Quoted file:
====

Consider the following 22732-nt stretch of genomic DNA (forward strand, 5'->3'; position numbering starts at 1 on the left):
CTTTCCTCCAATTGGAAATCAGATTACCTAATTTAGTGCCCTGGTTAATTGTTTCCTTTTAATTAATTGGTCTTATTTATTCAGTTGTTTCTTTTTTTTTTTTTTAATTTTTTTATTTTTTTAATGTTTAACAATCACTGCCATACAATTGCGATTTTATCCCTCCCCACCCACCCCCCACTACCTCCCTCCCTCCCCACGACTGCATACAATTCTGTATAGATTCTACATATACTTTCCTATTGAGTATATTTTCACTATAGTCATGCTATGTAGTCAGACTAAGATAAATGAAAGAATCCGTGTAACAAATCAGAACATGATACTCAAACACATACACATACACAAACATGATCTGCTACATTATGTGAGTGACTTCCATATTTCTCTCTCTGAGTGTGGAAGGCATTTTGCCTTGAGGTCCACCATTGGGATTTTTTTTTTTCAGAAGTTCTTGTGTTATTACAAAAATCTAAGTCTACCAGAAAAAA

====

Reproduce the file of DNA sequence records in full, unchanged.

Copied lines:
Consider the following 22732-nt stretch of genomic DNA (forward strand, 5'->3'; position numbering starts at 1 on the left):
CTTTCCTCCAATTGGAAATCAGATTACCTAATTTAGTGCCCTGGTTAATTGTTTCCTTTTAATTAATTGGTCTTATTTATTCAGTTGTTTCTTTTTTTTTTTTTTAATTTTTTTATTTTTTTAATGTTTAACAATCACTGCCATACAATTGCGATTTTATCCCTCCCCACCCACCCCCCACTACCTCCCTCCCTCCCCACGACTGCATACAATTCTGTATAGATTCTACATATACTTTCCTATTGAGTATATTTTCACTATAGTCATGCTATGTAGTCAGACTAAGATAAATGAAAGAATCCGTGTAACAAATCAGAACATGATACTCAAACACATACACATACACAAACATGATCTGCTACATTATGTGAGTGACTTCCATATTTCTCTCTCTGAGTGTGGAAGGCATTTTGCCTTGAGGTCCACCATTGGGATTTTTTTTTTTCAGAAGTTCTTGTGTTATTACAAAAATCTAAGTCTACCAGAAAAAA